I was expecting more humor but instead he just drags on and on about boring little anecdotal stuff. The first couple of chapters were funny and I was patting myself on the back for another good purchase. But then he ran out of material. The bulk of the book felt like he was just babbling into a recorder to fill up the rest of the book. Sure, anyone that writes a book like this is already a little self centered but he pushed right past that into totally self indulgent and self centered. I don't care about the little crap that is bouncing around in your head or the reason you do the things you do. I'm here for COMEDY and HUMOR. After about 1/3 of the book I honestly couldn't listen to him any more.And why in the world would you berate people for listening to the audiobook ON THE AUDIOBOOK?
Content in the audiobook that is not in the novel. Les Savy Fav performs an excerpt from the book in a song, Kristen Schaal reads a portion of the novel, John Benjamin takes over the introduction.
The list of things to do when you're bored. I cried laughing. In a car. Alone. On the way to work.
Whenever he digresses from reading. Things like -- Constantly berating the listener for purchasing the audiobook version. Talking about the budget of recording with the 'engineer.' Loved it. All of it.
Why the f*** would you turn this into a movie?
Things I did while writing this: Ate a chicken wing. Thought about going to the gym. Converted to Christianity.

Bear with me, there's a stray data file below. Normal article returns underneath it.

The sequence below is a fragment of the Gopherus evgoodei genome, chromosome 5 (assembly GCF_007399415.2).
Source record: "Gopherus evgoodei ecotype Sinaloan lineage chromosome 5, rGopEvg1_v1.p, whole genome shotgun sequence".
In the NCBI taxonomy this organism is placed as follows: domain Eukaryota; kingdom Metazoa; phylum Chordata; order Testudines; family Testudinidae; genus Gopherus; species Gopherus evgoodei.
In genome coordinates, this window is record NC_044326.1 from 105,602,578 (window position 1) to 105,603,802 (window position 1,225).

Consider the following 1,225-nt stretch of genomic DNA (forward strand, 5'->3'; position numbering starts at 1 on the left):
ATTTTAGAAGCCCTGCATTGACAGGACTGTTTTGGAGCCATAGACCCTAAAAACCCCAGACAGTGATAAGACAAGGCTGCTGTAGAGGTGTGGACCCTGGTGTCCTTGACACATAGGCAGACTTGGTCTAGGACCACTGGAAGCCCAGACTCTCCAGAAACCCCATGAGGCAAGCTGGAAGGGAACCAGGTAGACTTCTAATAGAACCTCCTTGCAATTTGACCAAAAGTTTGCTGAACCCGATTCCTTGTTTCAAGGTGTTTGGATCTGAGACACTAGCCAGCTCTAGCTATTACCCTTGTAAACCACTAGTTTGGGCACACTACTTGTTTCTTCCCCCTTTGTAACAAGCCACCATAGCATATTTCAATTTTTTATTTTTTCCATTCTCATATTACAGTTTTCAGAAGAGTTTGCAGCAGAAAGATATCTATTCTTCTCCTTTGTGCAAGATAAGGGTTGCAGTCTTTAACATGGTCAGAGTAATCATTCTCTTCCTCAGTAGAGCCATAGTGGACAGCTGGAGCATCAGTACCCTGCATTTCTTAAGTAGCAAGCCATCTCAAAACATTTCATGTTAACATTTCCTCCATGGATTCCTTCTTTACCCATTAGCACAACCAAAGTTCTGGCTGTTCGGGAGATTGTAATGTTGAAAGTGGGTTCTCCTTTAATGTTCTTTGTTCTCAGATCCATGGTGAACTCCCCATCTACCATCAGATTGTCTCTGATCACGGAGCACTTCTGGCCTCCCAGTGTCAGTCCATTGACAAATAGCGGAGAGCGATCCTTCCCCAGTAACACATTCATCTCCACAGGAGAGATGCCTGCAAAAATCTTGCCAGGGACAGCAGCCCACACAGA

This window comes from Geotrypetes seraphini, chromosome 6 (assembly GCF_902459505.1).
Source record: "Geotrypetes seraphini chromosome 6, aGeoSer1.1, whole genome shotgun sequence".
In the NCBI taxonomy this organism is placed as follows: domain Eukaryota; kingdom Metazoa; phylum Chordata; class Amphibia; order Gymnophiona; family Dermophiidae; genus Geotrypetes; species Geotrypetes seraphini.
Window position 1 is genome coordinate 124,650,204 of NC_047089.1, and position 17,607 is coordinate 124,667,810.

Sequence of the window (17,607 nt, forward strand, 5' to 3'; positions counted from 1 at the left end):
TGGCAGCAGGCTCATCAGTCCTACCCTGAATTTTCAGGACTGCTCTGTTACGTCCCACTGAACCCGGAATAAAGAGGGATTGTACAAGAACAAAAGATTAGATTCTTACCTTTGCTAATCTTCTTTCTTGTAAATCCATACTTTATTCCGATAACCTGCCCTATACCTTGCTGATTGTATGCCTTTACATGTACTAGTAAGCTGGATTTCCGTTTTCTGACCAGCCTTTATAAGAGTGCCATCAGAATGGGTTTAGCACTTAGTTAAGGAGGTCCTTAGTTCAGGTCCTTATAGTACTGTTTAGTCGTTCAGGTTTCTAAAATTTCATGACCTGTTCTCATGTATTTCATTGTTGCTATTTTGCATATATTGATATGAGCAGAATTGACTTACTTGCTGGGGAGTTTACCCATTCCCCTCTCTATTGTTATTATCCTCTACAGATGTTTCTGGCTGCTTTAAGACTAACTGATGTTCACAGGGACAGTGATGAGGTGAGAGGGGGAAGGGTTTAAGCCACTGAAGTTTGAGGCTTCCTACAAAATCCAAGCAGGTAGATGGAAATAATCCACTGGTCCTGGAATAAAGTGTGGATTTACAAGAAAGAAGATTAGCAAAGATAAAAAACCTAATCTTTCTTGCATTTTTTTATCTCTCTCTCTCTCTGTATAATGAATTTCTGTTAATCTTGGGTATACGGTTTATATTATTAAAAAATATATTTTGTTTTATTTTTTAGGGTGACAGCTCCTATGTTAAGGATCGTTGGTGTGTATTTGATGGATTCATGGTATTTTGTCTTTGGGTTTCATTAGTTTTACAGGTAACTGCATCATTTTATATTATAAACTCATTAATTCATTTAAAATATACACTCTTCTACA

Smart, inciteful, hilarious - just what you'd expect from David Cross.
Patton Oswalt - "Zombie, Spaceship, Wasteland."
Yes. It was entertaining. Many topics were touched on & it did mesh well.
Probably not to many of my friends. Most will not be open to the
I find it very welcoming to have the author as the reader, especially if the author is a comedian or performer.
An avid reader, who also loves to listen.
A comic genius, Cross is witty, hilarious and has always been one of my favorite comedians. And, there are many times in this book, where his brilliant comedy undoubtedly, proves me right... and his narration of his own book, makes it that much funnier for the most part. With that said though, the audio book version can at times be almost unbearable to listen to as Cross constantly points out how one should be reading his book rather than listening. At first it funny but by the ninth or tenth time it's outright annoying. Even still, great whether reading or listening!!
David Cross is very funny. He has excellent comic timing and knows what to say.
There are a few odd things about this audiobook, though. First is that he brings (several times) how stupid and lazy he feels the listeners are who did not buy the actual book. He does not understand, apparently, why people bought the audiobook. He never explains why he is, himself, narrating the book. If he really feels all that passionately about it, he probably should have just not put out an audiobook and only took the money of the people who bought the paper copies.
The second thing that I found a little odd and off-putting was the hacky, local radio-inspired skits where he is bringing people in from "outside" and supposedly pulled into the audio booth for one reason or another.
I know it sounds overly critical of me. But I am REALLY a fan of David Cross. He is so incredibly funny... and I did laugh a lot in this book, but I was just a little turned off by these two elements.